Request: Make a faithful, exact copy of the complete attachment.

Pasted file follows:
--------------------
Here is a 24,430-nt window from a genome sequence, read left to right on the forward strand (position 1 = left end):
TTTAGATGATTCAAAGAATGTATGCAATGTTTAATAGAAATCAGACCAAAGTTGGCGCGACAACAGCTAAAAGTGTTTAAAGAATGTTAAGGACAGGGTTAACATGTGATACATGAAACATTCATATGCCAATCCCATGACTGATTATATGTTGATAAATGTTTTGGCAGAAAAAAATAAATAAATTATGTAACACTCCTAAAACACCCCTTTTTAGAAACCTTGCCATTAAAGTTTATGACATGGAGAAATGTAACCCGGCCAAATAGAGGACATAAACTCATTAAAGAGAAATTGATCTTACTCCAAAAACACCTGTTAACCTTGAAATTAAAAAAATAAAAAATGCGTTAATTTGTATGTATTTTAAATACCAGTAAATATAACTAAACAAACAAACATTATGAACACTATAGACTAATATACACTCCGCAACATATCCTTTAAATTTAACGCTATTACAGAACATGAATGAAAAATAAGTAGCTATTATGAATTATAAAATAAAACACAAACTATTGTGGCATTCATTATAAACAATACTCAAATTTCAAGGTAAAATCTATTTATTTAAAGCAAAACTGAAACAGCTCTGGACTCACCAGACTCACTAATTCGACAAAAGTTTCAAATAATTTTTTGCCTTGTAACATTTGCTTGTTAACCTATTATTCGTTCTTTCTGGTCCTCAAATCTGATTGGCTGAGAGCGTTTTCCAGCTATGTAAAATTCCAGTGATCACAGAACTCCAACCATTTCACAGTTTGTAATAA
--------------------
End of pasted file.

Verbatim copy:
Here is a 24,430-nt window from a genome sequence, read left to right on the forward strand (position 1 = left end):
TTTAGATGATTCAAAGAATGTATGCAATGTTTAATAGAAATCAGACCAAAGTTGGCGCGACAACAGCTAAAAGTGTTTAAAGAATGTTAAGGACAGGGTTAACATGTGATACATGAAACATTCATATGCCAATCCCATGACTGATTATATGTTGATAAATGTTTTGGCAGAAAAAAATAAATAAATTATGTAACACTCCTAAAACACCCCTTTTTAGAAACCTTGCCATTAAAGTTTATGACATGGAGAAATGTAACCCGGCCAAATAGAGGACATAAACTCATTAAAGAGAAATTGATCTTACTCCAAAAACACCTGTTAACCTTGAAATTAAAAAAATAAAAAATGCGTTAATTTGTATGTATTTTAAATACCAGTAAATATAACTAAACAAACAAACATTATGAACACTATAGACTAATATACACTCCGCAACATATCCTTTAAATTTAACGCTATTACAGAACATGAATGAAAAATAAGTAGCTATTATGAATTATAAAATAAAACACAAACTATTGTGGCATTCATTATAAACAATACTCAAATTTCAAGGTAAAATCTATTTATTTAAAGCAAAACTGAAACAGCTCTGGACTCACCAGACTCACTAATTCGACAAAAGTTTCAAATAATTTTTTGCCTTGTAACATTTGCTTGTTAACCTATTATTCGTTCTTTCTGGTCCTCAAATCTGATTGGCTGAGAGCGTTTTCCAGCTATGTAAAATTCCAGTGATCACAGAACTCCAACCATTTCACAGTTTGTAATAA